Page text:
CHILD MAC Got you, got you! You owe me a chocolate banana!
UNCLE BOBBY Not so fast, little one. (With a twist, Uncle Bobby, who is much stronger, is on top of Mac, pinning him down)
UNCLE BOBBY I win, I WIN!!!
CHILD MAC Ow, Uncle Bobby, you’re hurting me. UNCLE BOBBY You should have thought of that before you tried to get the better of me.
MAC (In some distress) Please Uncle Bobby, you’re too heavy, you’re squashing me and I can’t breathe. (Bobby gets off Mac, who picks himself up, and brushes himself off. He’s not happy)
MAC (upset and a bit sulky) That really hurt, Uncle Bobby! I don’t think I want to play with you anymore.
UNCLE BOBBY I know a great game… but…
MAC What? What?
UNCLE BOBBY (stage whisper) Well, it’s a secret game that only monkeys know, and monkeys play.
'CAN'T TOUCH THIS!’
A Mac Monkey Adventure for Pre-Schoolers
By Gordon P Billbrough
This play was performed in Xhosa at a Primary School in Khayelitsha as part of a child awareness campaign to educate children as young as 4 years old as to the dangers of approaches by friendly older people, be they family friends or even relatives. It is performed by the Theatre for Life performance group and sponsored by the Simelela Rape Centre, the only 1 stop clinic open 24/7 in Khayelitsha with a population of over half a million. When I read a transcript of the play, I was at first somewhat taken aback. By Western standards, the play is graphic in detail. But as one of the actors in the performance group explained,
‘It has to be, child rape is a crisis here.’
A quick look and the cold-hard statistics are almost impossible to believe…1 in 3 children in Khayelitsha will suffer some form of sexual abuse by the time they are 18 years of age. Of all the new rape cases presented at Simelela, over two-thirds are from survivors aged under 18 and well over a third are children aged under 14 years of age. The youngest survivor was a 1 year old baby. Unbelievable. There is a silent and sinister child rape crisis sweeping through the township that has largely gone unnoticed and unreported. As Nozuko Conjwa, a counsellor from the NGO Nonceba, an NGO that deals directly with child sexual abuse survivors in Khayelitsha and provides long-term care and counselling for survivors, says in an almost matter-of-fact tone:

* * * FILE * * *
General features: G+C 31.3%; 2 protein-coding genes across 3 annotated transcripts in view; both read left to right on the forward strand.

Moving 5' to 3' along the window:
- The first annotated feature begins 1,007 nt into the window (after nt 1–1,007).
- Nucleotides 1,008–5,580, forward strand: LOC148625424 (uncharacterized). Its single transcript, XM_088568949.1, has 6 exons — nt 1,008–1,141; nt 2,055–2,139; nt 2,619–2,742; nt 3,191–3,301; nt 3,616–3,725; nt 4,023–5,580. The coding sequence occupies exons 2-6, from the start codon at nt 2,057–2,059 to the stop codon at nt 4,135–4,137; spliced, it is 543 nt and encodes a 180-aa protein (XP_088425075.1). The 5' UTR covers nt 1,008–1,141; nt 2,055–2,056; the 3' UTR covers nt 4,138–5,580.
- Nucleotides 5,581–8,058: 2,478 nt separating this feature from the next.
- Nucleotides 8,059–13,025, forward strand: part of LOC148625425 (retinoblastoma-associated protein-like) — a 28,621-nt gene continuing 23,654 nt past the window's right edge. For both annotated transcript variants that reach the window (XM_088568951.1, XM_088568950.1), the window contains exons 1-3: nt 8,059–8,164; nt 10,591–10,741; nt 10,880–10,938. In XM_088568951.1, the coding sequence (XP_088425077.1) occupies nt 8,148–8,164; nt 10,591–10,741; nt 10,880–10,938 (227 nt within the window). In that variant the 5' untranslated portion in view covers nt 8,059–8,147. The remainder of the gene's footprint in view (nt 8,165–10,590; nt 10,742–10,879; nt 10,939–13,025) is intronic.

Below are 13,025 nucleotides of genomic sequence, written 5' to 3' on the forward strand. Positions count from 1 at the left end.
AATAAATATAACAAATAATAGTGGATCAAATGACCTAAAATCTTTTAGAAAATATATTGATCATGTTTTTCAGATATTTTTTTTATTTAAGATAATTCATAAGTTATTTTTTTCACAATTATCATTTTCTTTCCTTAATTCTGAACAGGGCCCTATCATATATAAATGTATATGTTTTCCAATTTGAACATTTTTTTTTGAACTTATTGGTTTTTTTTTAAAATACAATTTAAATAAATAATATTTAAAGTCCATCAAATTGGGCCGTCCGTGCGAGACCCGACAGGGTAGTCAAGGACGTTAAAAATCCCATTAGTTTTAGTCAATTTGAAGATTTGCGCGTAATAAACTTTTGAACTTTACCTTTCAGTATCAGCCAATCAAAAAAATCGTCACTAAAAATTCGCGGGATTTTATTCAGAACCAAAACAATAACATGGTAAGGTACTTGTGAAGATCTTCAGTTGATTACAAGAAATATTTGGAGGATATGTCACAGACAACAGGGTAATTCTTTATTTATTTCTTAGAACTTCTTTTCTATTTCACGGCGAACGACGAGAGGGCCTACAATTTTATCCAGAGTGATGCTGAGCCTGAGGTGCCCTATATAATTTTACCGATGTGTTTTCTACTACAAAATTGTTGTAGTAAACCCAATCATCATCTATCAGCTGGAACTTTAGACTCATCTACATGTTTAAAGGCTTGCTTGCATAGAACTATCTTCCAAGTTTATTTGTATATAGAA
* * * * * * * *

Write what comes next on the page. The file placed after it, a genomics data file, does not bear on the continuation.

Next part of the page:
‘South Africa has the worst figures for child rape in the world and this area has the worst figures in South Africa. It is so common the police hardly bother to investigate.’
It is important to bring attention to this awful and almost unbelievable situation. By following the work of counsellors, NGO’s and the South African Police Service and in particular, the Family, Violence, Child Abuse and Sexual Offence Unit (SAPS – FCSU), I hope to convey the overwhelming and emotionally traumatic nature of the truly heroic attempts being made to try and make a dent in this culture of sexual violence perpetrated against those most innocent and vulnerable in society. And what can only be described as a true crisis.